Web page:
Dr Daniel Ungar
Senior Lecturer



2016 -  Senior Lecturer Department of Biology, University of York
2007 - 2016 Lecturer Department of Biology, University of York
2000 - 2007 Post-doc Princeton University, USA
1999 PhD in Biochemistry MPI of Biophysics/University of Frankfurt, Germany
1995 MSc in Chemistry Eötvös Loránd University of Budapest, Hungary    




The diversity of eukaryotic glycan structures is produced by a large number of Golgi localized glycosylation enzymes. The precise localization of these enzymes to different Golgi cisternae is essential for accurate glycan synthesis. We are interested in the vesicular transport processes that sort resident enzymes to their cisternal destinations. The main goal of our group is to characterize the molecular mechanisms of vesicle targeting and its influence on glycosylation homeostasis in the secretory pathway. For this we focus on the conserved-oligomeric-Golgi (COG) vesicle targeting complex, whose mutations have been found to cause congenital glycosylation disorders in humans. 

Recent discoveries

We have recently mapped the interactions between the eight mammalian COG subunits and members of other trafficking protein families, namely Rab GTPases, golgin type tethering proteins, SNAREs and the COPI vesicle coat. Detailed investigation of the interactions between COG, the golgin TMF and the Rabs Rab1 and Rab6 led us to propose a mechanism of Golgi-based vesicle tethering during which COG helps to reel in the vesicle tethered by TMF, assisted by the binding specificities of the two Rabs. In a parallel collaborative effort we have looked at the functional interplay between Golgi-SNAREs and COG, and found that the different halves of COG provide assembly platforms for cis and trans-Golgi SNARE complexes respectively. The protein interaction studies were complemented by the development of a cell-free vesicle tethering assay that we can use to investigate mechanistic details of COG-dependent as well as COG-independent congenital glycosylation disorder cases. We found that the Cog1-4 half (lobe A) of COG may be inhibiting the Cog5-8 (lobe B) half during trans-Golgi vesicle tethering.

  • Cottam NP, KM Wilson, BG Ng, C Körner, HH Freeze, D Ungar (2013) Dissecting functions of the conserved oligomeric Golgi tethering complex using a cell free assay. Traffic, DOI:10.1111/tra.12128.
  • Willett R, Kudlyk T, Pokrovskaya I, Schönherr R, Ungar D, Duden R, Lupalshin V (2013) COG complexes form spatial landmarks for distinct SNARE complexes. Nat. Commun., 4: 1553.
  • Miller VJ, P Sharma, TA Kudlyk, L Frost, AP Rofe, IJ Watson, R Duden, M Lowe, VV Lupashin, D Ungar (2013) Molecular insights into vesicle tethering at the Golgi by the Conserved Oligomeric Golgi (COG) complex and the golgin TMF. J. Biol. Chem., 288, 4229-4240.


Developing diagnostics for CDG

Funding body: Centre for Chronic Diseases and Disorders (C2D2)

Modelling of glycosylation in Cog1 dependent CDGs

Funding body: Discipline hopping internship of the C2D2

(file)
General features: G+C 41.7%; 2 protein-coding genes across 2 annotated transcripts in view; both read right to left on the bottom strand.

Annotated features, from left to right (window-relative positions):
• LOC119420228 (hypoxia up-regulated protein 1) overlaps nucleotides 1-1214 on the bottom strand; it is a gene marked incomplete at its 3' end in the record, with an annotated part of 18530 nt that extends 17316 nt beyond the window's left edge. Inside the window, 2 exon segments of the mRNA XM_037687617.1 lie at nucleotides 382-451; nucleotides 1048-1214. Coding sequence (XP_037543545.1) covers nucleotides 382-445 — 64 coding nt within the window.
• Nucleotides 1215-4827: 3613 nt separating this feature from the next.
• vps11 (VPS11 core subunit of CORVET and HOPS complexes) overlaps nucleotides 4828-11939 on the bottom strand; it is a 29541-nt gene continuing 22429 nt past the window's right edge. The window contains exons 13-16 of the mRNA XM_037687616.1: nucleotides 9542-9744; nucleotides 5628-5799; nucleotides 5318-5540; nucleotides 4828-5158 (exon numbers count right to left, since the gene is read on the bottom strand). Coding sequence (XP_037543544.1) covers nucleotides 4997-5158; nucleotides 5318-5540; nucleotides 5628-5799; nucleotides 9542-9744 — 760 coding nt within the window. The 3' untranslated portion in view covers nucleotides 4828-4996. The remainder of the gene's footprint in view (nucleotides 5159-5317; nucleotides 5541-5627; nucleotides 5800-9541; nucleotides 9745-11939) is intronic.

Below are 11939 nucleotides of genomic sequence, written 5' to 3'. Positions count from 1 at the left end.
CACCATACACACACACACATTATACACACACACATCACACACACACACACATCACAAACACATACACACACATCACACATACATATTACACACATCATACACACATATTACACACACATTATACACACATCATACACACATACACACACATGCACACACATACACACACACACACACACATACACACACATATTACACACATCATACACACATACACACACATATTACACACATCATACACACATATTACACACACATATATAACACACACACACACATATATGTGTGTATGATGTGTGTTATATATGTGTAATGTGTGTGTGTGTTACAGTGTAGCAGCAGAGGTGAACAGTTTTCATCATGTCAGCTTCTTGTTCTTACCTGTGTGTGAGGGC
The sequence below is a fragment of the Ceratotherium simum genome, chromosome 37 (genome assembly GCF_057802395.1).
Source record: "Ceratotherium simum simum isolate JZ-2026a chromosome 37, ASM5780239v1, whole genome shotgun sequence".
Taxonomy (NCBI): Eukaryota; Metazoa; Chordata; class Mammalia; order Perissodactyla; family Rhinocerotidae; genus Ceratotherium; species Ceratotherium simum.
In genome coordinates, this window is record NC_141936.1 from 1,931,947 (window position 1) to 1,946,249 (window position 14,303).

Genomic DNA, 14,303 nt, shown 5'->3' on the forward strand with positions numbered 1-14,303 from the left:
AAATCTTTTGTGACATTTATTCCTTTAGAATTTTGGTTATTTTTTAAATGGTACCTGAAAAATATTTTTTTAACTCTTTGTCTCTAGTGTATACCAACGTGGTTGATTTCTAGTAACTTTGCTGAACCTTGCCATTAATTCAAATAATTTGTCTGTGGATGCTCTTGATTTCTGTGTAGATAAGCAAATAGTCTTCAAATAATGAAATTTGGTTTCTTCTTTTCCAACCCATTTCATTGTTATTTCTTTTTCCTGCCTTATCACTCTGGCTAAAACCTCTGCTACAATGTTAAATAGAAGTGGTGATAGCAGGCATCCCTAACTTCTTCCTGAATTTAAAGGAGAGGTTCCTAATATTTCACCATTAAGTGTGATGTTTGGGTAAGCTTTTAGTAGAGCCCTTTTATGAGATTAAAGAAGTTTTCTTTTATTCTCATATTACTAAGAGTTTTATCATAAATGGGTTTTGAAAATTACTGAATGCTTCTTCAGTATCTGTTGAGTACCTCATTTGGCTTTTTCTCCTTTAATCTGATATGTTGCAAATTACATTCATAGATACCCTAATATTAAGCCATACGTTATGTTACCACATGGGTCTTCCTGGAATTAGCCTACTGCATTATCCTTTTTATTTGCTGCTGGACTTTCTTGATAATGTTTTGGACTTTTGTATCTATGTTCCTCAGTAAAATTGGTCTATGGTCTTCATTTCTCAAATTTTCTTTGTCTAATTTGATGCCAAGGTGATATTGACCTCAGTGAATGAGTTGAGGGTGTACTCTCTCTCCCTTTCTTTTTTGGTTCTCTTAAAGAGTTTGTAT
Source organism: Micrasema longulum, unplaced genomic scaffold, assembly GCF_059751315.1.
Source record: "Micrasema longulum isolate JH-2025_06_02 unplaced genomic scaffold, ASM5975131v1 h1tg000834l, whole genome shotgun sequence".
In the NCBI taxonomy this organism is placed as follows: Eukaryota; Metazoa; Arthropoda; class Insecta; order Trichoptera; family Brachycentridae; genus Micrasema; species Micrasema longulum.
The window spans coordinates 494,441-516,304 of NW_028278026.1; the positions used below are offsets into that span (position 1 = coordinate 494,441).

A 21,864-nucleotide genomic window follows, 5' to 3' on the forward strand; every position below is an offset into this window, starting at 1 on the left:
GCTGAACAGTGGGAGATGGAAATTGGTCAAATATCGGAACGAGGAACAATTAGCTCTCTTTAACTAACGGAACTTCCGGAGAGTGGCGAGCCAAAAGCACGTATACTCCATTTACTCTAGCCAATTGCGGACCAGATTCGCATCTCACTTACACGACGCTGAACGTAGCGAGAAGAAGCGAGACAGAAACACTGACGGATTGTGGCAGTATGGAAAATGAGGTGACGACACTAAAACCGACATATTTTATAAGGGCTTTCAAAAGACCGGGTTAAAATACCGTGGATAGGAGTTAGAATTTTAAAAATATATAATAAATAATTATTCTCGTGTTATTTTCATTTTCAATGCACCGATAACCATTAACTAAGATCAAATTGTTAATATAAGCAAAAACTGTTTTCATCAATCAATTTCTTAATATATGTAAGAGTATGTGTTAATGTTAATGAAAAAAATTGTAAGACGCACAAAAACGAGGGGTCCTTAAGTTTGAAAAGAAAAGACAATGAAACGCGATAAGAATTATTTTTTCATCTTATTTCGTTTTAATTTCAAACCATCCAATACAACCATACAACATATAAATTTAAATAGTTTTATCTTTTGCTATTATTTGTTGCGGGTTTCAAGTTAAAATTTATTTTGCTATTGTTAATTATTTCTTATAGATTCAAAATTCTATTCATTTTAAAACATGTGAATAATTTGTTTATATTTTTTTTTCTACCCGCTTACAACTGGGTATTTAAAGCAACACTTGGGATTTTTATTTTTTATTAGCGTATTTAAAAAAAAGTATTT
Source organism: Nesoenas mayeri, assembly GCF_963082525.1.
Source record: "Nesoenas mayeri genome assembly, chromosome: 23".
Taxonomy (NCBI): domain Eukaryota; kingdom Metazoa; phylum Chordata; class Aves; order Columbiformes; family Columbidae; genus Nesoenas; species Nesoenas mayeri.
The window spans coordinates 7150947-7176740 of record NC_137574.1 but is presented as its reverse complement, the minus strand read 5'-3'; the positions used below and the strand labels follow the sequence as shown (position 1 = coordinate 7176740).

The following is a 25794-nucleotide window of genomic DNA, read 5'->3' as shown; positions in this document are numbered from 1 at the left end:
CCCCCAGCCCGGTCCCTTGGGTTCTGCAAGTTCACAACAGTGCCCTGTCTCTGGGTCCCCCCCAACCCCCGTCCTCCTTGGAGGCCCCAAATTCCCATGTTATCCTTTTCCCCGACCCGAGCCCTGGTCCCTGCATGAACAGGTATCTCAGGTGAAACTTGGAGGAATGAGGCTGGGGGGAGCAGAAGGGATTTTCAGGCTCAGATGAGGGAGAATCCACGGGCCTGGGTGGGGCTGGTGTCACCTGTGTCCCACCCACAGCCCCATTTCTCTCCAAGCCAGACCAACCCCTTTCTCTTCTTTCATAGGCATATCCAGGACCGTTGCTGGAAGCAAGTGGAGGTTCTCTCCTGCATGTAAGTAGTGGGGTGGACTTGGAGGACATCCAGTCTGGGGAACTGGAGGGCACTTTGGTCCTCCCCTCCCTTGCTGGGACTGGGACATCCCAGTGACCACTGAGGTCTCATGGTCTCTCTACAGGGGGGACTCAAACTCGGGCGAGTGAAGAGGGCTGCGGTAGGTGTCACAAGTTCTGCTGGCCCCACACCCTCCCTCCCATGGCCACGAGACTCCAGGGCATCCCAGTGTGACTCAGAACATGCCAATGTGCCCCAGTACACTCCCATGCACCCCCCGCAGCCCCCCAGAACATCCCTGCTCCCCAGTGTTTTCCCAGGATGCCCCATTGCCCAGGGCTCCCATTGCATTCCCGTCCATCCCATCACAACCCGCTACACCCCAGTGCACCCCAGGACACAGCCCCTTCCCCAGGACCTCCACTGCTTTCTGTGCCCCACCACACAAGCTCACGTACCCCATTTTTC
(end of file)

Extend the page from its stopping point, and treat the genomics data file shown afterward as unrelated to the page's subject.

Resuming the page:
Research group(s)

PhD student Peter Fisher Modelling glycan biosynthesis
PhD student (joint with Paul Genever, Victor Chechik (Chem), Andrew Pratt (Phys)) Matthew Walker Design of Magnetic Nanoparticles for drug delivery
PDRA (joint with Nia Bryant) Agnieszka Urbanek

Enhancing the production of therapeutic antibodies through engineering of the secretory pathway

PDRA (joint with Nia Bryant) David Mentlak

Enhancing the production of therapeutic antibodies through engineering of the endoplasmic reticulum

Senior Technician (with Nia Bryant) Dimitrios Kioumourtzoglou

Enhancing the production of therapeutic antibodies

Available PhD research projects

Connecting vesicle targeting with SNARE complex assembly (2015-16)

The 2013 Nobel prize in Medicine was awarded for the discovery of the protein factors involved in intracellular vesicle transport. Vesicle transport is critical for processes such as neurotransmitter release or insulin regulated GLUT4 secretion, and therefore impacts on areas like neuroscience and diabetes. Yet the regulation of the final step of vesicle trafficking, the fusion of the two membranes is not well understood. It is well known that a SNARE complex that bridges the two membranes has to form to fuse these membranes, but how SNARE complex formation is regulated is an important open question. We would like to understand how the process of vesicle targeting regulates SNARE complex formation and thereby membrane fusion. During vesicle targeting the first contact between the vesicle and target membrane are made, and therefore this is a key site for vesicle trafficking specificity – where does a vesicle end up in the cell. Large multisubunit tethering complexes (MTCs) coordinate vesicle targeting throughout the cell, one working at the Golgi apparatus is the COG complex. COG is important for the sorting of Golgi-resident proteins, most notably glycosylation enzymes, but also Golgi SNAREs. COG is known to interact with several Golgi SNAREs, yet if this interaction is involved in regulating SNARE complex formation is not established. We will use biochemical SNARE assembly assays with purified COG to address this question. Mutant COG complexes will also be generated, which cannot bind SNAREs, and tested both in the biochemical assay and for their ability to alter sorting within the Golgi. Golgi sorting will be assessed by analyzing the glycosylation potential for cells using a mass spectrometric glycan profiling method. Thus this project will combine biochemical, cell biological, glycobiological and mass spectrometric methods for the analysis of an important cell biological problem.

Miller VJ, Ungar D (2012) Re’COG’nition at the Golgi. Traffic, 13, 891-897

Co directors - Nia Bryant


Contact details

Dr Daniel Ungar
Senior Lecturer
Department of Biology (Area 9)
University of York
YO10 5DD

Tel: 01904 328656